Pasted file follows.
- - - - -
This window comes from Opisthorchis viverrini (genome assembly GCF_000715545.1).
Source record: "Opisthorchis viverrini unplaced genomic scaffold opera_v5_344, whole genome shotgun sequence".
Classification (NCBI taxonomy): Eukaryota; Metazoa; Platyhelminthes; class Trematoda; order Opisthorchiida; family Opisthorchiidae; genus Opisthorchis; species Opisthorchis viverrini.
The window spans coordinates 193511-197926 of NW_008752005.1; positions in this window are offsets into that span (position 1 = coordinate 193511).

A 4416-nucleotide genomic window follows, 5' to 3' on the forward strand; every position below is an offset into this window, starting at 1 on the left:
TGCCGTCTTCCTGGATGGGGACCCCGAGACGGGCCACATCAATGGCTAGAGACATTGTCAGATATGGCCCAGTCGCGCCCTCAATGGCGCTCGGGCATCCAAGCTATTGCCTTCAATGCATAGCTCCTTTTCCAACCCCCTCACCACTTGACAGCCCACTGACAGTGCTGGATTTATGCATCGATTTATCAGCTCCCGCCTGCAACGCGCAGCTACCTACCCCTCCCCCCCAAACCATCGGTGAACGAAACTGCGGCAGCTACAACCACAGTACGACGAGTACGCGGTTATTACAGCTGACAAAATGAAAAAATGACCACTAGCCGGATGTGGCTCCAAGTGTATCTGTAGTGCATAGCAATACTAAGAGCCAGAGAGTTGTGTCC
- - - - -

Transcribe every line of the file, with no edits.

This window comes from Opisthorchis viverrini (genome assembly GCF_000715545.1).
Source record: "Opisthorchis viverrini unplaced genomic scaffold opera_v5_344, whole genome shotgun sequence".
Classification (NCBI taxonomy): Eukaryota; Metazoa; Platyhelminthes; class Trematoda; order Opisthorchiida; family Opisthorchiidae; genus Opisthorchis; species Opisthorchis viverrini.
The window spans coordinates 193511-197926 of NW_008752005.1; positions in this window are offsets into that span (position 1 = coordinate 193511).

A 4416-nucleotide genomic window follows, 5' to 3' on the forward strand; every position below is an offset into this window, starting at 1 on the left:
TGCCGTCTTCCTGGATGGGGACCCCGAGACGGGCCACATCAATGGCTAGAGACATTGTCAGATATGGCCCAGTCGCGCCCTCAATGGCGCTCGGGCATCCAAGCTATTGCCTTCAATGCATAGCTCCTTTTCCAACCCCCTCACCACTTGACAGCCCACTGACAGTGCTGGATTTATGCATCGATTTATCAGCTCCCGCCTGCAACGCGCAGCTACCTACCCCTCCCCCCCAAACCATCGGTGAACGAAACTGCGGCAGCTACAACCACAGTACGACGAGTACGCGGTTATTACAGCTGACAAAATGAAAAAATGACCACTAGCCGGATGTGGCTCCAAGTGTATCTGTAGTGCATAGCAATACTAAGAGCCAGAGAGTTGTGTCC